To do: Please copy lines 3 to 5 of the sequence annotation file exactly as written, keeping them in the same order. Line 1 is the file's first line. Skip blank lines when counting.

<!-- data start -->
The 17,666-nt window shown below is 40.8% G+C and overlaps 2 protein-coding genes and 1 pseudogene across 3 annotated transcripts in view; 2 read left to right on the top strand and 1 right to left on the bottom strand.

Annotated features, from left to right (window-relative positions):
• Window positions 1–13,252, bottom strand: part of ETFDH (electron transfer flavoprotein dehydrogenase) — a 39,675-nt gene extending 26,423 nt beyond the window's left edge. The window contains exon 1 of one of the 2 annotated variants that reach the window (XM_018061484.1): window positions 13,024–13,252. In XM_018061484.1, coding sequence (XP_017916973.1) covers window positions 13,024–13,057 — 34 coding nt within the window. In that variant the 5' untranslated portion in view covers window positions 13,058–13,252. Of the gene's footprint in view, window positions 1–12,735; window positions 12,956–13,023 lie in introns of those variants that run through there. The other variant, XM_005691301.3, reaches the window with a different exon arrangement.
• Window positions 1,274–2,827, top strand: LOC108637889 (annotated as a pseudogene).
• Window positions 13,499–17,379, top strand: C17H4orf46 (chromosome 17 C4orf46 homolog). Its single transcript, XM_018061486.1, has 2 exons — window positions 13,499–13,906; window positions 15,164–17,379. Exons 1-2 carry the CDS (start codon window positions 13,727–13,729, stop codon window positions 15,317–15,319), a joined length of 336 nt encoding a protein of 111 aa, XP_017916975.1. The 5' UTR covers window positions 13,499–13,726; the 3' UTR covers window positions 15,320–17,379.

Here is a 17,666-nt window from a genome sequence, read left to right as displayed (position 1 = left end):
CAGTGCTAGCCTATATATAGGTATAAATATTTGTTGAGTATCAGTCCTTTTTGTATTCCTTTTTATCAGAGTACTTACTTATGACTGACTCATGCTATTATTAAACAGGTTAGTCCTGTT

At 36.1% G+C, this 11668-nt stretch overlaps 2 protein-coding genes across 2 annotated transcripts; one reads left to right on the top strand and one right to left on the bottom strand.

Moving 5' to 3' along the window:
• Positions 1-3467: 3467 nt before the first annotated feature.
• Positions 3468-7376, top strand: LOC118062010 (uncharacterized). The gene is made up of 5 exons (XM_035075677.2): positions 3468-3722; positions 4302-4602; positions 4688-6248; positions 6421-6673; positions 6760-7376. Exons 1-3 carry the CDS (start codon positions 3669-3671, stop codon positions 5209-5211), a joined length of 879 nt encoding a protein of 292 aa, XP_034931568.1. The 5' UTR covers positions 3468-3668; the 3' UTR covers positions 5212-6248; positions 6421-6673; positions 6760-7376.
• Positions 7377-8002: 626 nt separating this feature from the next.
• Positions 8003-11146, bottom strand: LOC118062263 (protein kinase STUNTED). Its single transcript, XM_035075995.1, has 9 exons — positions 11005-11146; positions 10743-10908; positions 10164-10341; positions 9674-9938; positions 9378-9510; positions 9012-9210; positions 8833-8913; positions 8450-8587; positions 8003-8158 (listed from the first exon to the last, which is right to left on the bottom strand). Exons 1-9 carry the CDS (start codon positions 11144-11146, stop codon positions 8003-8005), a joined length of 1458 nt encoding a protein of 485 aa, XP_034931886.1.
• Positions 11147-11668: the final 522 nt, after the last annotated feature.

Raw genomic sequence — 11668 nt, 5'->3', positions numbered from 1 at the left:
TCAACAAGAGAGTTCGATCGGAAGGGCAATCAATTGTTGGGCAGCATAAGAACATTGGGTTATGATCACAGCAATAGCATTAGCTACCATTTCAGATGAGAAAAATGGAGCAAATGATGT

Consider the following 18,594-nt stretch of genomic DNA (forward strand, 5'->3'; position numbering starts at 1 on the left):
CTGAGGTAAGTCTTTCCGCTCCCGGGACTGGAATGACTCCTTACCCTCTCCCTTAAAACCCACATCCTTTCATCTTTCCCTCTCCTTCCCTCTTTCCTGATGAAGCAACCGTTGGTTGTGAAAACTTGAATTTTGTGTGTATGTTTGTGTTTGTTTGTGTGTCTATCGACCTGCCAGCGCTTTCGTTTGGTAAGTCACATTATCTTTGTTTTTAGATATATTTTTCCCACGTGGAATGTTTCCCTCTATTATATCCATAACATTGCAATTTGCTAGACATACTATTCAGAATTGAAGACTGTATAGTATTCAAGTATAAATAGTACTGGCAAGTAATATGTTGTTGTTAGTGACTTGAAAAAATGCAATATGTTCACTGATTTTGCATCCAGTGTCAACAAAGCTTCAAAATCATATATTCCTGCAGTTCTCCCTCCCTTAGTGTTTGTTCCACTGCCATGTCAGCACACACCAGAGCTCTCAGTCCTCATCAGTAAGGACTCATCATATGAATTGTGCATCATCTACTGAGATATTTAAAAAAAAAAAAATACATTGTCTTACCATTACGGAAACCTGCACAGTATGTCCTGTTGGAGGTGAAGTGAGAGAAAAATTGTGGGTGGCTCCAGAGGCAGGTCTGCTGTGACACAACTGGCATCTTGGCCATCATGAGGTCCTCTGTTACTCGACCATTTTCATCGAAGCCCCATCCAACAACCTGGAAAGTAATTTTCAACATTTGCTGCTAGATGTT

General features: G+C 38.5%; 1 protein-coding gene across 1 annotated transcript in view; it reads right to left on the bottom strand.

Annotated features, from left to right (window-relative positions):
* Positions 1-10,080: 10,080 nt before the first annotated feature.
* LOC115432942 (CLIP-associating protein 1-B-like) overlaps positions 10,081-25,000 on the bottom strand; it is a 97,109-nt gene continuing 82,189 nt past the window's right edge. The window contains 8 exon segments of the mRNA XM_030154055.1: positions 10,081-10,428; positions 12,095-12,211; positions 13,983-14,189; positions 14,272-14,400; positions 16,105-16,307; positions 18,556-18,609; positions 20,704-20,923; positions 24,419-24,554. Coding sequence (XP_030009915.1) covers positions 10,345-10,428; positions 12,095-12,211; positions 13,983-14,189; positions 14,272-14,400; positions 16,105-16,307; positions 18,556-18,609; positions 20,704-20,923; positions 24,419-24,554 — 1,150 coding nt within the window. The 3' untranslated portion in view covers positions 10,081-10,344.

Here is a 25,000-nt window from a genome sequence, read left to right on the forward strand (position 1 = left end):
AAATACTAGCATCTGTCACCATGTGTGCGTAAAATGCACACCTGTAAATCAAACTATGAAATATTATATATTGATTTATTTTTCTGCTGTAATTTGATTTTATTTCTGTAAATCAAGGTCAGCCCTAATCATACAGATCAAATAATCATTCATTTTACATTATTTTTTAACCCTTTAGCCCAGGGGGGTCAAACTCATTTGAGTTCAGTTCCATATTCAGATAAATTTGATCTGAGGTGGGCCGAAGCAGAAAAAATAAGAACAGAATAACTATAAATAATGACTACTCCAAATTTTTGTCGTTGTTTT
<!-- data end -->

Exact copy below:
• Window positions 1–13,252, bottom strand: part of ETFDH (electron transfer flavoprotein dehydrogenase) — a 39,675-nt gene extending 26,423 nt beyond the window's left edge. The window contains exon 1 of one of the 2 annotated variants that reach the window (XM_018061484.1): window positions 13,024–13,252. In XM_018061484.1, coding sequence (XP_017916973.1) covers window positions 13,024–13,057 — 34 coding nt within the window. In that variant the 5' untranslated portion in view covers window positions 13,058–13,252. Of the gene's footprint in view, window positions 1–12,735; window positions 12,956–13,023 lie in introns of those variants that run through there. The other variant, XM_005691301.3, reaches the window with a different exon arrangement.
• Window positions 1,274–2,827, top strand: LOC108637889 (annotated as a pseudogene).
• Window positions 13,499–17,379, top strand: C17H4orf46 (chromosome 17 C4orf46 homolog). Its single transcript, XM_018061486.1, has 2 exons — window positions 13,499–13,906; window positions 15,164–17,379. Exons 1-2 carry the CDS (start codon window positions 13,727–13,729, stop codon window positions 15,317–15,319), a joined length of 336 nt encoding a protein of 111 aa, XP_017916975.1. The 5' UTR covers window positions 13,499–13,726; the 3' UTR covers window positions 15,320–17,379.